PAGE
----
News Corp. still faces regulatory scrutiny over its 39 percent stake in British Sky Broadcasting Group Plc (BSY) amid a U.K. phone-hacking scandal, even after James Murdoch stepped down as chairman of the pay-TV company.
With Murdoch, News Corp.’s deputy chief operating officer, remaining a board member of BSkyB, media watchdog Ofcom will continue to investigate his role, alongside that of the biggest shareholder.
“We continue to gather evidence which may assist us in assessing whether BSkyB is and remains fit and proper to continue to hold its broadcast licences,” Ofcom said today in an e-mailed response to questions. “The licensee, as a corporate body, will include controlling directors and shareholders.”
Ofcom, which has the ability to revoke a broadcaster’s license, set up a special team to scrutinize News Corp. (NWSA:US) after reporters of its U.K. publishing unit hacked into sources’ phones and bribed police for stories. James Murdoch, son of News Corp. Chief Executive Officer Rupert Murdoch, previously oversaw News Corp.’s U.K. publishing unit News International.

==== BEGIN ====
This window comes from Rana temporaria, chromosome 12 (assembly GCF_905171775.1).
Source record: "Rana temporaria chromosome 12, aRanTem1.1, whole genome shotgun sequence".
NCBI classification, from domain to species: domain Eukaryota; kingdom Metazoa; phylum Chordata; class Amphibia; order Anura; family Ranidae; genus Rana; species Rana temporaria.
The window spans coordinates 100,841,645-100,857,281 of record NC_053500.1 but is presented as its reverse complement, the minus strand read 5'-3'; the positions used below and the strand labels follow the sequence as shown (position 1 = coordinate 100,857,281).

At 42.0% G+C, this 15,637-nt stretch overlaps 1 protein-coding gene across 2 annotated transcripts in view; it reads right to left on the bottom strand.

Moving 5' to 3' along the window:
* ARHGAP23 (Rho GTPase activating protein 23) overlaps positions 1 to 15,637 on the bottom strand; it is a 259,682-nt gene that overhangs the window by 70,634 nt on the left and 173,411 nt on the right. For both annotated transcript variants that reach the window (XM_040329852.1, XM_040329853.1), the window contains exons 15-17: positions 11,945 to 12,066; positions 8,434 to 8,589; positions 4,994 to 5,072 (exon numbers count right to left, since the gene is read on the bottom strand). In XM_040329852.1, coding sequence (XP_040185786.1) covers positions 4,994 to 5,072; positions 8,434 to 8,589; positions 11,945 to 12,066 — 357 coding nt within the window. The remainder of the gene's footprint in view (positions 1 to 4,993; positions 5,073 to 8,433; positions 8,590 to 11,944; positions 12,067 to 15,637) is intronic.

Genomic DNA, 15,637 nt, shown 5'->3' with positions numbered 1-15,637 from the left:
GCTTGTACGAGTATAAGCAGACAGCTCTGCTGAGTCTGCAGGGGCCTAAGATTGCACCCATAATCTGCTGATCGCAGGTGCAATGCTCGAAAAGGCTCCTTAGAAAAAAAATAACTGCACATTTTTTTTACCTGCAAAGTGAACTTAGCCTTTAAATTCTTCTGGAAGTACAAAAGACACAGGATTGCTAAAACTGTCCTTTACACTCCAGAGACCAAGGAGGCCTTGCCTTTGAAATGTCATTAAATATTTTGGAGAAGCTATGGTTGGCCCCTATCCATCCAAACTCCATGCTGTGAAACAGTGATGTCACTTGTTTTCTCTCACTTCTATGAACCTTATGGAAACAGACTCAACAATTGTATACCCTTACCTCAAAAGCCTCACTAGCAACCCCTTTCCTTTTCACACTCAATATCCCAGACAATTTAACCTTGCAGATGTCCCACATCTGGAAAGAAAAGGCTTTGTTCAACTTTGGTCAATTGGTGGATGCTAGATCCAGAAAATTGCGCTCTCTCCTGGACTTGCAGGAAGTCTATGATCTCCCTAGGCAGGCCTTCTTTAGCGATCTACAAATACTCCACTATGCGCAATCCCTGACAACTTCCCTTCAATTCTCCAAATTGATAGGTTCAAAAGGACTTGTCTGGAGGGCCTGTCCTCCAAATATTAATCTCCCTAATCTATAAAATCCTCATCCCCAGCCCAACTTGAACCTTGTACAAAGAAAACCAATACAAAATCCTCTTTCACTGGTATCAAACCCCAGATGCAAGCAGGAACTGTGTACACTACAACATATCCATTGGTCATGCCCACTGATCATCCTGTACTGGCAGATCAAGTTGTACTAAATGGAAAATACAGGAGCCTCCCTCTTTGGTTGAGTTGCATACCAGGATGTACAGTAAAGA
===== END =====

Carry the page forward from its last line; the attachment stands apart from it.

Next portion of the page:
Senior independent director Nicholas Ferguson will replace Murdoch as BSkyB chairman, the pay-TV broadcaster said today. Murdoch will remain a non-executive director of BSkyB.
The phone-hacking scandal prompted News Corp. to drop a 7.8 billion-pound ($12.5 billion) bid to buy all of BSkyB last year and close the News of the World tabloid.
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